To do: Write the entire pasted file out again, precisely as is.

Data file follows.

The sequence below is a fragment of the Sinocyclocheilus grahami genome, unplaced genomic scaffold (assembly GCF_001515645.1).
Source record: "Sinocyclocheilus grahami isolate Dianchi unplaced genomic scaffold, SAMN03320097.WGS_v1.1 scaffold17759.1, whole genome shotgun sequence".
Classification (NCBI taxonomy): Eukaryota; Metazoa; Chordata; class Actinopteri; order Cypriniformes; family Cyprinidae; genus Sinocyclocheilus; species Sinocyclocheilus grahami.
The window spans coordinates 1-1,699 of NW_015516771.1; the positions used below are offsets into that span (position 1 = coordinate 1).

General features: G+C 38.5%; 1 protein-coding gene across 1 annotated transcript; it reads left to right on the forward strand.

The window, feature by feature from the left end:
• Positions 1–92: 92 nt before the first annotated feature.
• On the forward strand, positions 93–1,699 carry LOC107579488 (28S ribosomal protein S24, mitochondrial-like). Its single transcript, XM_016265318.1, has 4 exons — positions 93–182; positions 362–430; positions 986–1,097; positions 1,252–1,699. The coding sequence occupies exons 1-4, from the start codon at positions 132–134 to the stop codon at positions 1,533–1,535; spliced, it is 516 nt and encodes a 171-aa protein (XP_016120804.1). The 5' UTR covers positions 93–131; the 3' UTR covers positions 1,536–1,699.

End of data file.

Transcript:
The sequence below is a fragment of the Sinocyclocheilus grahami genome, unplaced genomic scaffold (assembly GCF_001515645.1).
Source record: "Sinocyclocheilus grahami isolate Dianchi unplaced genomic scaffold, SAMN03320097.WGS_v1.1 scaffold17759.1, whole genome shotgun sequence".
Classification (NCBI taxonomy): Eukaryota; Metazoa; Chordata; class Actinopteri; order Cypriniformes; family Cyprinidae; genus Sinocyclocheilus; species Sinocyclocheilus grahami.
The window spans coordinates 1-1,699 of NW_015516771.1; the positions used below are offsets into that span (position 1 = coordinate 1).

General features: G+C 38.5%; 1 protein-coding gene across 1 annotated transcript; it reads left to right on the forward strand.

The window, feature by feature from the left end:
• Positions 1–92: 92 nt before the first annotated feature.
• On the forward strand, positions 93–1,699 carry LOC107579488 (28S ribosomal protein S24, mitochondrial-like). Its single transcript, XM_016265318.1, has 4 exons — positions 93–182; positions 362–430; positions 986–1,097; positions 1,252–1,699. The coding sequence occupies exons 1-4, from the start codon at positions 132–134 to the stop codon at positions 1,533–1,535; spliced, it is 516 nt and encodes a 171-aa protein (XP_016120804.1). The 5' UTR covers positions 93–131; the 3' UTR covers positions 1,536–1,699.